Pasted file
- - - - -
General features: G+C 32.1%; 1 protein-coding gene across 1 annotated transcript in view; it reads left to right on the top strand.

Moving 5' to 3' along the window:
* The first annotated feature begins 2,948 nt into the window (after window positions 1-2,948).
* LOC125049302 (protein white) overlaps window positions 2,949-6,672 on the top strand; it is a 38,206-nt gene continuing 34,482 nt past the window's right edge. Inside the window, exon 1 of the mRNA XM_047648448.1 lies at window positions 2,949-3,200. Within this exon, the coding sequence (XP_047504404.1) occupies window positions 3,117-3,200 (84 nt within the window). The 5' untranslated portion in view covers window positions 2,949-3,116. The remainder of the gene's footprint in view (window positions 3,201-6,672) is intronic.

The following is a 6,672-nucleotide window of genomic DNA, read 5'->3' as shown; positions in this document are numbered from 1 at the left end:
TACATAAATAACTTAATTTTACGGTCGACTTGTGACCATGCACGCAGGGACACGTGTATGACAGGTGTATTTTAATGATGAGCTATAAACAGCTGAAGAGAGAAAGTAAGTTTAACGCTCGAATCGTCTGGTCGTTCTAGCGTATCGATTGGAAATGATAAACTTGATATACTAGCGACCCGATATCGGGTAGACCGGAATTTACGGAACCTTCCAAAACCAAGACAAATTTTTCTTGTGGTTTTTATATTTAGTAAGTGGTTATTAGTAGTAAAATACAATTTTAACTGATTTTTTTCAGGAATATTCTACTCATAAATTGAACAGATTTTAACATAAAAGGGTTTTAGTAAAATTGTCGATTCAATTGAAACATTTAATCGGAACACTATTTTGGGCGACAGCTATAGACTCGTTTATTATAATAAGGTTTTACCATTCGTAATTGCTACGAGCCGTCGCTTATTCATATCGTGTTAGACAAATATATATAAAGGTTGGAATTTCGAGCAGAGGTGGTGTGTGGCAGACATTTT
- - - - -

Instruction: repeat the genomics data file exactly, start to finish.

General features: G+C 32.1%; 1 protein-coding gene across 1 annotated transcript in view; it reads left to right on the top strand.

Moving 5' to 3' along the window:
* The first annotated feature begins 2,948 nt into the window (after window positions 1-2,948).
* LOC125049302 (protein white) overlaps window positions 2,949-6,672 on the top strand; it is a 38,206-nt gene continuing 34,482 nt past the window's right edge. Inside the window, exon 1 of the mRNA XM_047648448.1 lies at window positions 2,949-3,200. Within this exon, the coding sequence (XP_047504404.1) occupies window positions 3,117-3,200 (84 nt within the window). The 5' untranslated portion in view covers window positions 2,949-3,116. The remainder of the gene's footprint in view (window positions 3,201-6,672) is intronic.

The following is a 6,672-nucleotide window of genomic DNA, read 5'->3' as shown; positions in this document are numbered from 1 at the left end:
TACATAAATAACTTAATTTTACGGTCGACTTGTGACCATGCACGCAGGGACACGTGTATGACAGGTGTATTTTAATGATGAGCTATAAACAGCTGAAGAGAGAAAGTAAGTTTAACGCTCGAATCGTCTGGTCGTTCTAGCGTATCGATTGGAAATGATAAACTTGATATACTAGCGACCCGATATCGGGTAGACCGGAATTTACGGAACCTTCCAAAACCAAGACAAATTTTTCTTGTGGTTTTTATATTTAGTAAGTGGTTATTAGTAGTAAAATACAATTTTAACTGATTTTTTTCAGGAATATTCTACTCATAAATTGAACAGATTTTAACATAAAAGGGTTTTAGTAAAATTGTCGATTCAATTGAAACATTTAATCGGAACACTATTTTGGGCGACAGCTATAGACTCGTTTATTATAATAAGGTTTTACCATTCGTAATTGCTACGAGCCGTCGCTTATTCATATCGTGTTAGACAAATATATATAAAGGTTGGAATTTCGAGCAGAGGTGGTGTGTGGCAGACATTTT